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July 15, 2019 2 min read
As mega-fans will tell you, any Monster Hunter game doesn't truly begin until you finish the "story" mode. Once you've cleared all the main missions in each game, then extra ranks and tougher challenges unlock and you start to get better armor and gear. It almost becomes a completely different game with how radically altered the enemies are. It seems Capcom agrees with that because it turns out that Monster Hunter World: Iceborne has been balanced more for late game play than simply continuing on from the main story.
In an interview with Game Informer, Capcom got to talking about the difficulty of World's upcoming expansion and laid out what players should expect from it. Kaname Fujioka, executive director and art director on Iceborne, said, "I think for players who are going straight from the end of the story from World it's going to feel a little more difficult when they're transitioning into the new master rank for Iceborne. If it's players who have been going in-depth into the content for Monster Hunter World and the updates, then they'll feel a much smoother transition for difficulty than other players will."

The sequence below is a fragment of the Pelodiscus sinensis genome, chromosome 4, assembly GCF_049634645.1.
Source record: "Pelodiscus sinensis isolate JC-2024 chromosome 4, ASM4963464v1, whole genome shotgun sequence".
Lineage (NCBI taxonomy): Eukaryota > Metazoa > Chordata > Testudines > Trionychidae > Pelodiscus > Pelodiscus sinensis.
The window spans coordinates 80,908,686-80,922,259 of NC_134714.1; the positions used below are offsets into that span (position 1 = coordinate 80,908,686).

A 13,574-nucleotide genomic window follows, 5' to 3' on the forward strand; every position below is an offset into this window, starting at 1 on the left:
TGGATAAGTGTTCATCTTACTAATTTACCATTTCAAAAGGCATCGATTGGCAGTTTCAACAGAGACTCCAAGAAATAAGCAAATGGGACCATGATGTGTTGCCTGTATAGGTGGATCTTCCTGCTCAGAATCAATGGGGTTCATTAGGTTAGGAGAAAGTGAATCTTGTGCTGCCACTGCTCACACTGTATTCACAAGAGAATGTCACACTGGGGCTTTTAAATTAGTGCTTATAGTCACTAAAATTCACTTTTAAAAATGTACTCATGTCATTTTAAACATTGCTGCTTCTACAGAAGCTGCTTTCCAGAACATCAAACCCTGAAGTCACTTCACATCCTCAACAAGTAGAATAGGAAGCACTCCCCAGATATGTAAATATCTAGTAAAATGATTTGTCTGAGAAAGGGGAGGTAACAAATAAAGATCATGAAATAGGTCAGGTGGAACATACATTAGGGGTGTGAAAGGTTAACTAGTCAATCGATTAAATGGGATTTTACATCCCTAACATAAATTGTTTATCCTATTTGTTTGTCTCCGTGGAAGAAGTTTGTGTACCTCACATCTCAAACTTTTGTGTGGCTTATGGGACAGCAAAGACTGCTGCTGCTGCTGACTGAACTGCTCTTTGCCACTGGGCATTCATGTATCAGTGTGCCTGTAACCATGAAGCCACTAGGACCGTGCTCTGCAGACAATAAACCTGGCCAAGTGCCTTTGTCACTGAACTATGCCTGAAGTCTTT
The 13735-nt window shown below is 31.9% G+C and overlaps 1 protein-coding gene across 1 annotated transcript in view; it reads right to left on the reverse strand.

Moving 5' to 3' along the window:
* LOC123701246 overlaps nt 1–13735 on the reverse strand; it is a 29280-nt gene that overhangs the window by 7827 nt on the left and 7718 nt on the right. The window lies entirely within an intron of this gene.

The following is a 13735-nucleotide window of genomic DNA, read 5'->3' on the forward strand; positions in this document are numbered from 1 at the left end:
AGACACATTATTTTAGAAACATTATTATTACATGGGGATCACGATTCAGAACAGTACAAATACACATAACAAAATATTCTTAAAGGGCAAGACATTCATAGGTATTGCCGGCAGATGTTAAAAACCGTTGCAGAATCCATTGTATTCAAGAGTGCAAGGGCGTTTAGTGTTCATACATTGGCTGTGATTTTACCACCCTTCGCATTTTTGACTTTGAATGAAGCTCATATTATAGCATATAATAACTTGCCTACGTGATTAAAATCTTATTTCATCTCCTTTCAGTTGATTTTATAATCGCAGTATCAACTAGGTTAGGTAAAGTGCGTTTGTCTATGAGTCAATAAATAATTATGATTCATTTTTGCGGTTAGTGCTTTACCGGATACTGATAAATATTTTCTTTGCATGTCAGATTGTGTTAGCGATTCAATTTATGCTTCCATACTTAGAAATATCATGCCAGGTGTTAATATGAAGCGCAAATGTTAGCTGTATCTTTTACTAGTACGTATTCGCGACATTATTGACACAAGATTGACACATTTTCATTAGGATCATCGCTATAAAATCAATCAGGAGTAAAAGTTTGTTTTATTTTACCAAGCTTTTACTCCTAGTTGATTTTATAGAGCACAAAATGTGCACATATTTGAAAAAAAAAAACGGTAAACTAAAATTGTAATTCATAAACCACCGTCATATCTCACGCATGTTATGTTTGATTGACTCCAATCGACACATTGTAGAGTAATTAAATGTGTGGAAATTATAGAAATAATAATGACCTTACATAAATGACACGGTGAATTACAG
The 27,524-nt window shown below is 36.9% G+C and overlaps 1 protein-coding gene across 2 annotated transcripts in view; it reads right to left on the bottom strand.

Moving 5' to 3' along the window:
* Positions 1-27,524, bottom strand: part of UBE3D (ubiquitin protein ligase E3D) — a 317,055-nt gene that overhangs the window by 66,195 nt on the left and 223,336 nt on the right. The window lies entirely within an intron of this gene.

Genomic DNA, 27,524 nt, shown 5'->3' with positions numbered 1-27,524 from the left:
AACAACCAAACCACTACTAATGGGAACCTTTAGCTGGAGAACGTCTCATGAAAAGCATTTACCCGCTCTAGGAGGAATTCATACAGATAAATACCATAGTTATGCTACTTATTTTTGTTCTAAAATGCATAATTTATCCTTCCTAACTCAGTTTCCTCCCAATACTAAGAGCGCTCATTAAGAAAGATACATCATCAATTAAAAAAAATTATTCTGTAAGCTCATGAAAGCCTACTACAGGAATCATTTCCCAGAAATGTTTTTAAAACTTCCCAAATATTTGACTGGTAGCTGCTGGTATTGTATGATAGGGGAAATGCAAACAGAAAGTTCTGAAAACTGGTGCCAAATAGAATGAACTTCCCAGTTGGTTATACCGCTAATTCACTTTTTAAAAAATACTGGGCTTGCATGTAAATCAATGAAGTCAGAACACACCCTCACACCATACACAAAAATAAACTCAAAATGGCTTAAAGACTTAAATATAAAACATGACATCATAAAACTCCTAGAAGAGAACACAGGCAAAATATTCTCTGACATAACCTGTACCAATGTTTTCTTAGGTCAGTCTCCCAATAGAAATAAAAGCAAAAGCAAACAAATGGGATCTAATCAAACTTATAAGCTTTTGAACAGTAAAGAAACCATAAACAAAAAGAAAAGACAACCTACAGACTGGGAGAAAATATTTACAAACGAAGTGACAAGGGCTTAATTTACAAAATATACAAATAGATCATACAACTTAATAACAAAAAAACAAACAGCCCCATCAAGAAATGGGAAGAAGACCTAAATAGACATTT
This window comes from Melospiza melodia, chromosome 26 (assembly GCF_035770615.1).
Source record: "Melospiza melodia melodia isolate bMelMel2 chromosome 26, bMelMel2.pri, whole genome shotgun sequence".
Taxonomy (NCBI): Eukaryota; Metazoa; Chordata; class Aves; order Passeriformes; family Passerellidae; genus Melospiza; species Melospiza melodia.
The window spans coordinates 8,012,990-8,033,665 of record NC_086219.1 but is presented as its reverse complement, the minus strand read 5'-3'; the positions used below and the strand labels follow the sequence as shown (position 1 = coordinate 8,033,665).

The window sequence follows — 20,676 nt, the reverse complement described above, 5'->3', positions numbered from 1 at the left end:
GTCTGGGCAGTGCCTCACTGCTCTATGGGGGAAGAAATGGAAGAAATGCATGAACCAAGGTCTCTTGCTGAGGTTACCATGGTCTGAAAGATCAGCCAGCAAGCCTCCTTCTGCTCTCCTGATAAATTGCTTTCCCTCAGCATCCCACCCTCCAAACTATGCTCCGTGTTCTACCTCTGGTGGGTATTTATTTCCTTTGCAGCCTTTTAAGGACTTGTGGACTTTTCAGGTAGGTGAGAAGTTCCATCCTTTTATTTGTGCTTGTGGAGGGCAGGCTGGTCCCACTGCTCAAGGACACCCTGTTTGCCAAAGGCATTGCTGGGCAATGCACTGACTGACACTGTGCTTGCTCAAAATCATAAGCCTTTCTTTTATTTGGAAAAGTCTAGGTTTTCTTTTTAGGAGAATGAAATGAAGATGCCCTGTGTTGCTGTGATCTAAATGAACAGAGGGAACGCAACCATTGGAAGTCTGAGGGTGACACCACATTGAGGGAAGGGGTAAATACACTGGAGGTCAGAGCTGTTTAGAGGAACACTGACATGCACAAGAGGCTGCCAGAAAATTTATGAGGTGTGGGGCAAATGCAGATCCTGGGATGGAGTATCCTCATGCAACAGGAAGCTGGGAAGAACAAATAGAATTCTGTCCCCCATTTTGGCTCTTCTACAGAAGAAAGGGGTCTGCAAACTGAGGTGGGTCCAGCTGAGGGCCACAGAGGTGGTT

That doesn't mean players who have ignored the constant content drops will be unable to experience Iceborne, though. As game director Daisuke Ichihara put it, "We've taken great care to make sure that players who are just transitioning straight from World have no fear and have an easy time of getting into the game and enjoying themselves." It's more that the bonus challenges in Iceborne are going to be a lot more difficult than what some might be expecting. "We've taken that feedback to heart from players who wanted more difficulty and more challenge and really delivered on that," Fujioka stated.
As for new features, multiplayer balancing will be getting a player specific option instead of a blanket harder difficulty level. A new two-player option will automatically activate when you're playing with a single friend and the game will alter that based on whether or not one or two more people join in. If a player unexpectedly leaves (say, due to a connection drop), the game will also dynamically alter the difficulty to be easier. That's a welcome reprieve from people joining your game to make it harder, than leaving you high and dry.
All in all, it seems Capcom wants to retain the accessibility that made World so popular in the first place. "One of the things about difficulty that was a point of feedback from players was about the number of options that they had, and that's something we really adjusted this time around," Fujioka said. "There is a higher volume of difficult challenges they can take on in the game while at the same time observing a natural difficulty curve that will make it easier for players to enjoy that difficulty naturally." For people that have mastered World, that sounds like exactly what they'll need to sink another few hundred hours into this game.
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